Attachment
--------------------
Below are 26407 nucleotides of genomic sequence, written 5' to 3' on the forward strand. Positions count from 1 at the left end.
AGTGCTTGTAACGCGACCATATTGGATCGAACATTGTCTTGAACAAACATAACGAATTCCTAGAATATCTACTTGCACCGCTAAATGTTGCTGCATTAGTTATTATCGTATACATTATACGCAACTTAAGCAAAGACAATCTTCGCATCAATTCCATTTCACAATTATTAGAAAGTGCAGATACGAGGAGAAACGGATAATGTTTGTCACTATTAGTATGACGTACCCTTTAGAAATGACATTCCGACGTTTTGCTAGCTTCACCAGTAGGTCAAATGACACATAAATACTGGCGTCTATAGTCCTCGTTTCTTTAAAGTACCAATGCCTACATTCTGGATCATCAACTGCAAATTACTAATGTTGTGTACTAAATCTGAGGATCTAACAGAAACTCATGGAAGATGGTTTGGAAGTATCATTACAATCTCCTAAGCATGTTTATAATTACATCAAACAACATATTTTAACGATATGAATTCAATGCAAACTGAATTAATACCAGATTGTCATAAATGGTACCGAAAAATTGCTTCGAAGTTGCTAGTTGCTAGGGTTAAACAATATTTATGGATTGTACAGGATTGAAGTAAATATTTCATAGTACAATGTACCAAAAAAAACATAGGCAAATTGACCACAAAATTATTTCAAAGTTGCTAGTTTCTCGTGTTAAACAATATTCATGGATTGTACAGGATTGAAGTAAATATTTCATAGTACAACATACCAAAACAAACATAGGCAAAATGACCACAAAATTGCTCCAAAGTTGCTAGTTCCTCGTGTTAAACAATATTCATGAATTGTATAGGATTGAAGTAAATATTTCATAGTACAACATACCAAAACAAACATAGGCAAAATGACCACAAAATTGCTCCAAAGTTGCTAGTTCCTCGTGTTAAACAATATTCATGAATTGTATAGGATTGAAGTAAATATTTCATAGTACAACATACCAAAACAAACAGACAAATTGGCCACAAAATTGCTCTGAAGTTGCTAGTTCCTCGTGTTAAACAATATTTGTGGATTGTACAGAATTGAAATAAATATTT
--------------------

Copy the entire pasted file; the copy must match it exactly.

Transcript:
Below are 26407 nucleotides of genomic sequence, written 5' to 3' on the forward strand. Positions count from 1 at the left end.
AGTGCTTGTAACGCGACCATATTGGATCGAACATTGTCTTGAACAAACATAACGAATTCCTAGAATATCTACTTGCACCGCTAAATGTTGCTGCATTAGTTATTATCGTATACATTATACGCAACTTAAGCAAAGACAATCTTCGCATCAATTCCATTTCACAATTATTAGAAAGTGCAGATACGAGGAGAAACGGATAATGTTTGTCACTATTAGTATGACGTACCCTTTAGAAATGACATTCCGACGTTTTGCTAGCTTCACCAGTAGGTCAAATGACACATAAATACTGGCGTCTATAGTCCTCGTTTCTTTAAAGTACCAATGCCTACATTCTGGATCATCAACTGCAAATTACTAATGTTGTGTACTAAATCTGAGGATCTAACAGAAACTCATGGAAGATGGTTTGGAAGTATCATTACAATCTCCTAAGCATGTTTATAATTACATCAAACAACATATTTTAACGATATGAATTCAATGCAAACTGAATTAATACCAGATTGTCATAAATGGTACCGAAAAATTGCTTCGAAGTTGCTAGTTGCTAGGGTTAAACAATATTTATGGATTGTACAGGATTGAAGTAAATATTTCATAGTACAATGTACCAAAAAAAACATAGGCAAATTGACCACAAAATTATTTCAAAGTTGCTAGTTTCTCGTGTTAAACAATATTCATGGATTGTACAGGATTGAAGTAAATATTTCATAGTACAACATACCAAAACAAACATAGGCAAAATGACCACAAAATTGCTCCAAAGTTGCTAGTTCCTCGTGTTAAACAATATTCATGAATTGTATAGGATTGAAGTAAATATTTCATAGTACAACATACCAAAACAAACATAGGCAAAATGACCACAAAATTGCTCCAAAGTTGCTAGTTCCTCGTGTTAAACAATATTCATGAATTGTATAGGATTGAAGTAAATATTTCATAGTACAACATACCAAAACAAACAGACAAATTGGCCACAAAATTGCTCTGAAGTTGCTAGTTCCTCGTGTTAAACAATATTTGTGGATTGTACAGAATTGAAATAAATATTT